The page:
Before They Were Muppet Stars

Though there’s no shortage of obscure Muppets in the world, there are also Muppets who just about everyone knows. But even these most famous of our felted friends didn’t start off as household names. Here’s a look at the early careers of some of the Muppet stars.

Kermit the Frog

One of the earliest Muppet characters, Kermit got his start on Jim Henson’s very first TV show Sam and FriendsEach episode was five minutes long and usually consisted of characters lip-synching to a popular song or short scenes like “Visual Thinking” above. Kermit – who was not yet identified as a frog – was the breakout star of the show. He continued to appear in various Henson specials and short segments on other shows after Sam and Friends ended, slowly gaining a more frog-like appearance. Kermit’s thirteen point collar – one of his most recognizable features – evolved from a minstrel collar he wore in an unaired pilot that may have stuck around because it helped to hide the division between Kermit’s neck and body.

Kermit’s personality also went through an evolution. Early on, he was more of a smart-aleck. But in his appearances on Sesame Street – the show that made Kermit a true celebrity – he developed into a calmer and more sincere character with a flustered streak. The Muppet Show cemented Kermit’s stardom and introduced the frequently frazzled frog-in-chief we know today.


Rowlf the Dog

Though Kermit appeared on the small screen before him, Rowlf was actually the first Muppet star. His unassuming debut was in a series of Canadian commercials for Purina Dog Chow.  Post Purina, Rowlf became a regular on The Jimmy Dean Show, a role that gained him national attention. He showed up in a number of other variety shows, specials and corporate meeting films. Rowlf also appeared alongside Kermit in the pitch reel for Sesame Street, though he only had a brief cameo in the show’s first season. The pitch reel has Rowlf in the role of the show’s main proponent who is trying to get Kermit on board. But by the time The Muppet Show rolled around, Rowlf had ceded the leadership position to the frog and become more of a philosophical artist who occasionally barks at cats.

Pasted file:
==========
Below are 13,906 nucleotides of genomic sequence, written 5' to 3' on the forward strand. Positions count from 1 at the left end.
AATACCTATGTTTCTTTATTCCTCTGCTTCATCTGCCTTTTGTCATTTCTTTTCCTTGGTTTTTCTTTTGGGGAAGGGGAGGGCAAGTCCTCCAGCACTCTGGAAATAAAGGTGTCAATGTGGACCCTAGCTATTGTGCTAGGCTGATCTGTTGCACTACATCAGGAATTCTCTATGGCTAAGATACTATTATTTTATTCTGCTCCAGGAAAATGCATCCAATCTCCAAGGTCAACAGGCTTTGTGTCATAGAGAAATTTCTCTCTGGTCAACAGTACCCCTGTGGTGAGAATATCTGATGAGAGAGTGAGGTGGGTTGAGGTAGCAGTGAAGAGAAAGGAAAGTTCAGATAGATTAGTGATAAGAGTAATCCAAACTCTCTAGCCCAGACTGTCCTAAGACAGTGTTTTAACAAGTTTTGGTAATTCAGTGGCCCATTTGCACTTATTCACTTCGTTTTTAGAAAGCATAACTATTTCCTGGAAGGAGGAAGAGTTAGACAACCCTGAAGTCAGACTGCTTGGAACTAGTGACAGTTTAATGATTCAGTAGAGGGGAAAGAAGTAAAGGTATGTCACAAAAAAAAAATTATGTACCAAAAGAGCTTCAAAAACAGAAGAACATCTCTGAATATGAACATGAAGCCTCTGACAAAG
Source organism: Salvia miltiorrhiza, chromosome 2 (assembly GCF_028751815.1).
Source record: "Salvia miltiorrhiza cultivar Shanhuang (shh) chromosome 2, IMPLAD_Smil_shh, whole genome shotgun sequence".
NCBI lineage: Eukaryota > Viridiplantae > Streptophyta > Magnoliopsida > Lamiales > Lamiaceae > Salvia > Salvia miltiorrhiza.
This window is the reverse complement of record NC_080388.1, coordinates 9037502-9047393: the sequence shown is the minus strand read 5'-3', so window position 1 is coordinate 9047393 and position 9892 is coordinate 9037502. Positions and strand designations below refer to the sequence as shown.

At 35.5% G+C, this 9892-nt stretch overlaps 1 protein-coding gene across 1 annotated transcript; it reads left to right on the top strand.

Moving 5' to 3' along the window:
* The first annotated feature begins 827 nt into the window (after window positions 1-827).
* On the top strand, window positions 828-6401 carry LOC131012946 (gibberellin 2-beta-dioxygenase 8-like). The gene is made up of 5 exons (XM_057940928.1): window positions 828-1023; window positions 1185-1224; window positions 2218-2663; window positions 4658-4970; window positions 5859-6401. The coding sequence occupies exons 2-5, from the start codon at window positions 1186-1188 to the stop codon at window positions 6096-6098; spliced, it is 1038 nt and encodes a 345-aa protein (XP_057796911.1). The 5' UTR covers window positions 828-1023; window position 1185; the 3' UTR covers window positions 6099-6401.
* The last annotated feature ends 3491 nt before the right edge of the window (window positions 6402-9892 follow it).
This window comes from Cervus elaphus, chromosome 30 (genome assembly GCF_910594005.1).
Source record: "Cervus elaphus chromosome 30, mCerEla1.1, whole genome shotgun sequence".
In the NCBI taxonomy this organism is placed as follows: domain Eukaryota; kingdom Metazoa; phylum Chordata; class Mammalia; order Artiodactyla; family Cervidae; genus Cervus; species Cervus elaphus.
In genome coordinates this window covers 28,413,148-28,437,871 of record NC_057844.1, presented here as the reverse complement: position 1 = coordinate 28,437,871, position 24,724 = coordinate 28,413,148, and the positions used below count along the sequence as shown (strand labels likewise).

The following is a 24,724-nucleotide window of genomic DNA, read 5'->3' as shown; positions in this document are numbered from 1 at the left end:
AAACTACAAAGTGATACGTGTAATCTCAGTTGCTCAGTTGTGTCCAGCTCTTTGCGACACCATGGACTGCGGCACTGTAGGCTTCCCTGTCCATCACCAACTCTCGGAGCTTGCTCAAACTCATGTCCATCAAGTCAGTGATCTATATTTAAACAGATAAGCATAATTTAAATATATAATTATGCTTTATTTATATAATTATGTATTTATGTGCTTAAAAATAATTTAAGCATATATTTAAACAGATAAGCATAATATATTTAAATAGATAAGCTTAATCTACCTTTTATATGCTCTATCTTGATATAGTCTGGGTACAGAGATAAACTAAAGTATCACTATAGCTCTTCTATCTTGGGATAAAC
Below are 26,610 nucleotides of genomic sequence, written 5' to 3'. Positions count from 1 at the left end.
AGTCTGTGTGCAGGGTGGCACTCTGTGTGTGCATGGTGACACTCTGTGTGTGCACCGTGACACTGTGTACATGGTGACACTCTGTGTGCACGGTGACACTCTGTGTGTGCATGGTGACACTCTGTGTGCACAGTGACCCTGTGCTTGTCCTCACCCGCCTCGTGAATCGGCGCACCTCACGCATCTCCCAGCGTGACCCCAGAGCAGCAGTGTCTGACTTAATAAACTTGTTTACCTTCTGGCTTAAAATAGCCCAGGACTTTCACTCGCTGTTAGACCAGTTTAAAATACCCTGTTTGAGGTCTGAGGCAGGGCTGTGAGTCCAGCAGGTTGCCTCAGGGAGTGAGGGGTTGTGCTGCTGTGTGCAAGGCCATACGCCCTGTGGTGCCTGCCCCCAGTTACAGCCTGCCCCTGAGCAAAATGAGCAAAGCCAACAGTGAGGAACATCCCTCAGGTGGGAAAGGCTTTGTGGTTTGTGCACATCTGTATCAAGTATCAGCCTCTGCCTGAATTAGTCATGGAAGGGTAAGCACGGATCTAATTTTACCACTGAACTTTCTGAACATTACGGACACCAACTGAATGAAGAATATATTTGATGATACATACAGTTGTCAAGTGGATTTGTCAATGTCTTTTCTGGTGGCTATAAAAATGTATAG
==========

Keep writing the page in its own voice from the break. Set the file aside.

Miss Piggy

If you take The Muppet Movie as an accurate account of the Muppets early days, then Piggy’s story is fairly simple. After winning first place in a beauty contest at the Bogen County Fair, she met the frog of her dreams and the rest is history. It’s a tale that seems to fit with the backstory puppeteer Frank Oz invented for her, in which Piggy escaped a small town, a broken home, and an abundance of siblings by supporting herself with beauty pageant wins and some morally questionable ads for bacon products. But if you look at her appearances  on and prior to The Muppet Show or you take a more Doylist view of Muppet history, things get a bit more complicated.

(We are not going to discuss The Varying and Conflicting Theories of Muppet Canon and Continuity at this time. It’s too big a subject to tackle in the middle of another article. Some other day, perhaps.)